Before I respond to the comments, allow me to give you a little background about my family and our own experience with homeschooling. Most who read this blog with any regularity know that my wife and I homeschooled 4 of our 6 children and that I am an enthusiastic proponent of homeschooling. Our two oldest children's education was comprised of a combination of some public, but primarily private school with our son finishing his last two years of high school at a military school. So, in addition to homeschooling, we've had plenty of experience with the diverse options for education available to most Americans. I know more than a little about that which I'll be commenting. Moreover, my wife would concur that homeschooling our 4 youngest children was one of the most rewarding experiences we've had in our 50+ years. We would most assuredly do it all over again - only we would have started sooner.

Three of our four youngest children were educated through a combination of a private Christian school and homeschooling, with our youngest child being educated solely through homeschooling. One of these 4 children is now a lead teacher at a private Christian school in our area and our youngest child was accepted into Patrick Henry College, a very selective and highly respected school which caters to homeschoolers. She decided not to attend PHC and now, in addition to being a wife, mother, and helping my wife in her business, is pursuing her degree part time. She's written columns for our local paper and elsewhere as well. We began homeschooling our youngest son when he was 12 and he had originally planned on attending Virginia Military Institute. He changed his mind when VMI was forced to go co-ed. He started his own business when he was 17 and today is a very successful farrier, husband, and father of two. Our other daughter whom we homeschooled is a mother of two and married to a pastor who serves a church in Canada. I consider our efforts in teaching our children a success and we are grateful to God for His blessings on our family.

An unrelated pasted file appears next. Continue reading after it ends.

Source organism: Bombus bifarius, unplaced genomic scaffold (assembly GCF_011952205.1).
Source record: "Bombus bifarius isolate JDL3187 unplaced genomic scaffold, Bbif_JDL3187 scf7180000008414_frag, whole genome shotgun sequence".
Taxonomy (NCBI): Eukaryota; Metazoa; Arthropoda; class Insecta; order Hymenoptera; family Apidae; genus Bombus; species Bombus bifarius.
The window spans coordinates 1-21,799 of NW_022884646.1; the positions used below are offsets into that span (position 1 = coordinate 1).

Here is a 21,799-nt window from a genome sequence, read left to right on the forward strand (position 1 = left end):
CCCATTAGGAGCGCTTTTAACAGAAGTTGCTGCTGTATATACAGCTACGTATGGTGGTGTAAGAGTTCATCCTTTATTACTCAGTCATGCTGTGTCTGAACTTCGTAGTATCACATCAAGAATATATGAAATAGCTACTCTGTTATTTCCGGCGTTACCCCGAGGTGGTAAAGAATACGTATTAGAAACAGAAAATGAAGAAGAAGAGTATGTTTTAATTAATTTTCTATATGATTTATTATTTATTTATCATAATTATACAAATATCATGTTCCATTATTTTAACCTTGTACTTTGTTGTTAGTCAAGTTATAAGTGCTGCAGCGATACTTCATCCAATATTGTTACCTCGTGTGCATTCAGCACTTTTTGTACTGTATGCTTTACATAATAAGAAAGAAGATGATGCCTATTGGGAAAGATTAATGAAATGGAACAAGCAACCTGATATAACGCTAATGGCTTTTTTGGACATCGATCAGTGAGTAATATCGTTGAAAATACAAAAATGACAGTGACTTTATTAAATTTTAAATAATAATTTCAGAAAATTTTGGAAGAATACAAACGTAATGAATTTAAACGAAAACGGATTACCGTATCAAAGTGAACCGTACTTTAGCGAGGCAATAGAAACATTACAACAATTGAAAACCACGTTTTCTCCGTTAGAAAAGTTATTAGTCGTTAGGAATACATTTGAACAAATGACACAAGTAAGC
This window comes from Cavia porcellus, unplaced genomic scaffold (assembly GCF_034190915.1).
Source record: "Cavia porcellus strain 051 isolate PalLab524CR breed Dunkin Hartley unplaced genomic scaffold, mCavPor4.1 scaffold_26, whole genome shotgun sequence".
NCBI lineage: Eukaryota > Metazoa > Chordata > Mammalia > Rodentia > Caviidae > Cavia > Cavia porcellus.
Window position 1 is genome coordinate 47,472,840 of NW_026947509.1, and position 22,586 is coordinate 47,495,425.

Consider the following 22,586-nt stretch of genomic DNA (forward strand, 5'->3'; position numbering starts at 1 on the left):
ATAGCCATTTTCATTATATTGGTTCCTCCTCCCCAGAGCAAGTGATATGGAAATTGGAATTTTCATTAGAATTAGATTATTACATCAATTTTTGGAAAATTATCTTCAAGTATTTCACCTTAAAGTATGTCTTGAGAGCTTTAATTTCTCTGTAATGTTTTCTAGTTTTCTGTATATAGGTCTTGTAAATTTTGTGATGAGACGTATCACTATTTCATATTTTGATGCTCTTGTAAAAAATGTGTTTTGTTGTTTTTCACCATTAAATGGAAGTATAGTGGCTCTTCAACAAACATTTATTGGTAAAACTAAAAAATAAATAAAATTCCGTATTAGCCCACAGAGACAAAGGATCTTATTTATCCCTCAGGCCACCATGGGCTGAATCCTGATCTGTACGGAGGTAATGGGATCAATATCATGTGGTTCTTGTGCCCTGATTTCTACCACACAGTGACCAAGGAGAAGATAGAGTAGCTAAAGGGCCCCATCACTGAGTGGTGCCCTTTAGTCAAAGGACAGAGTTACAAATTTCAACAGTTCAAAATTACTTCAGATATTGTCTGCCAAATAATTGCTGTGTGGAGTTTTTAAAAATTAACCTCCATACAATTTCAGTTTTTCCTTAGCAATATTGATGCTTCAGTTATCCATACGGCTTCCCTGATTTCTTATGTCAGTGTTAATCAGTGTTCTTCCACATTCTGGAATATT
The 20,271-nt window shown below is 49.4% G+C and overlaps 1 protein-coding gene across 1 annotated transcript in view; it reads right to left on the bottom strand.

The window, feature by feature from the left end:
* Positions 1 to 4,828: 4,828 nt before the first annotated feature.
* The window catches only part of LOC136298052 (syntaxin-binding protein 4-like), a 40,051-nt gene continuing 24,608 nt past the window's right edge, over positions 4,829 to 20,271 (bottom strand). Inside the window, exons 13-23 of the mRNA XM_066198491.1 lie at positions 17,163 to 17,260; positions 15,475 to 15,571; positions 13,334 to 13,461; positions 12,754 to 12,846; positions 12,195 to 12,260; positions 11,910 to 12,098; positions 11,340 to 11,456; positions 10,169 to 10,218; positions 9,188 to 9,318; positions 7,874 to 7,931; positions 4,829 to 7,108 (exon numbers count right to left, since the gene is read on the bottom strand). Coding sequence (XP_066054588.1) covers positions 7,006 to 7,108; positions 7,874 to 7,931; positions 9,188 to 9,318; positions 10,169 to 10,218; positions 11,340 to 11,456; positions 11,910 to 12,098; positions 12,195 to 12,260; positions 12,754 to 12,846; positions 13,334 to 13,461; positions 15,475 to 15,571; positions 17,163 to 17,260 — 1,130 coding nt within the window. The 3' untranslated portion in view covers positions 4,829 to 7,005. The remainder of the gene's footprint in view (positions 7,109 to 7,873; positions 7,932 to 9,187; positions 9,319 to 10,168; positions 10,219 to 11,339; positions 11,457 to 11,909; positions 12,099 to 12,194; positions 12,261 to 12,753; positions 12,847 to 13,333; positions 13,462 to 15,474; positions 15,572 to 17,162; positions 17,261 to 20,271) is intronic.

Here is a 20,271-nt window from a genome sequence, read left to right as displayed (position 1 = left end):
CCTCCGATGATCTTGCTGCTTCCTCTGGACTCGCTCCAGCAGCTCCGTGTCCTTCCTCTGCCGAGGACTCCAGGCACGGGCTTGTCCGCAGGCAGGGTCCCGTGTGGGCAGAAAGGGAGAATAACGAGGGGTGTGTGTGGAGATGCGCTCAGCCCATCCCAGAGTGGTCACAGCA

Now, let me address some of the comments noted above. Levin writes that most of the homeschool children he's encountered "find it very difficult to adjust to a school community" as if that's the purpose of their life up to that point - to prepare them to adjust to his classroom or to a "school community". Rather presumptuous, wouldn't you say? Why would one assume everyone is going to accept the premise that herding 20-30 into an institutional classroom setting where a stranger presides over their education is something worth adjusting to? Why would one assume that there is only one definition of "school community?" We could turn it around and say that children coming out of a public school would have difficulty adjusting to a "homeschool setting." What's the point? His comment is a rather weak straw man to shoot down, but let's acknowledge that many children often have trouble adjusting to new settings when changing school environments, moving, etc. So what? The comment proves absolutely nothing and is meaningless. Besides, I could cite numerous cases where homeschooled children who moved to a private or public school were well-advanced of their peers and who had no trouble adjusting, except they felt somewhat stifled by the rigidity of a traditional classroom setting - not always the best atmosphere for learning. So let's move on to the next straw man.